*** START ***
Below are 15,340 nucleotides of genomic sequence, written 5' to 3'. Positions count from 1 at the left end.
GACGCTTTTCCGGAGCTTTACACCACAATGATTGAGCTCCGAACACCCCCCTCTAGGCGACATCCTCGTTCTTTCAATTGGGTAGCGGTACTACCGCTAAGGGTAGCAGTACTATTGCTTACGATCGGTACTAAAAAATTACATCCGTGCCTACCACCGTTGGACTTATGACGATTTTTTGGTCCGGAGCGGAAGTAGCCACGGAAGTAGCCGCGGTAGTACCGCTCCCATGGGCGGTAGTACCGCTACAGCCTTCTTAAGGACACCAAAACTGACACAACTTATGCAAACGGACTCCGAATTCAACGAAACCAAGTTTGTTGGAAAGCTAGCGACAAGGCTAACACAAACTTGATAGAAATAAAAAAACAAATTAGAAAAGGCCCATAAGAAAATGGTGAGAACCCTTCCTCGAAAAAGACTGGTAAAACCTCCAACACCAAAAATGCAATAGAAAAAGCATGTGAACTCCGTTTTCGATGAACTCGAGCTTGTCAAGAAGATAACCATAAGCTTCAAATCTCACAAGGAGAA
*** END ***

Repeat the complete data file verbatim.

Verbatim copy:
Below are 15,340 nucleotides of genomic sequence, written 5' to 3'. Positions count from 1 at the left end.
GACGCTTTTCCGGAGCTTTACACCACAATGATTGAGCTCCGAACACCCCCCTCTAGGCGACATCCTCGTTCTTTCAATTGGGTAGCGGTACTACCGCTAAGGGTAGCAGTACTATTGCTTACGATCGGTACTAAAAAATTACATCCGTGCCTACCACCGTTGGACTTATGACGATTTTTTGGTCCGGAGCGGAAGTAGCCACGGAAGTAGCCGCGGTAGTACCGCTCCCATGGGCGGTAGTACCGCTACAGCCTTCTTAAGGACACCAAAACTGACACAACTTATGCAAACGGACTCCGAATTCAACGAAACCAAGTTTGTTGGAAAGCTAGCGACAAGGCTAACACAAACTTGATAGAAATAAAAAAACAAATTAGAAAAGGCCCATAAGAAAATGGTGAGAACCCTTCCTCGAAAAAGACTGGTAAAACCTCCAACACCAAAAATGCAATAGAAAAAGCATGTGAACTCCGTTTTCGATGAACTCGAGCTTGTCAAGAAGATAACCATAAGCTTCAAATCTCACAAGGAGAA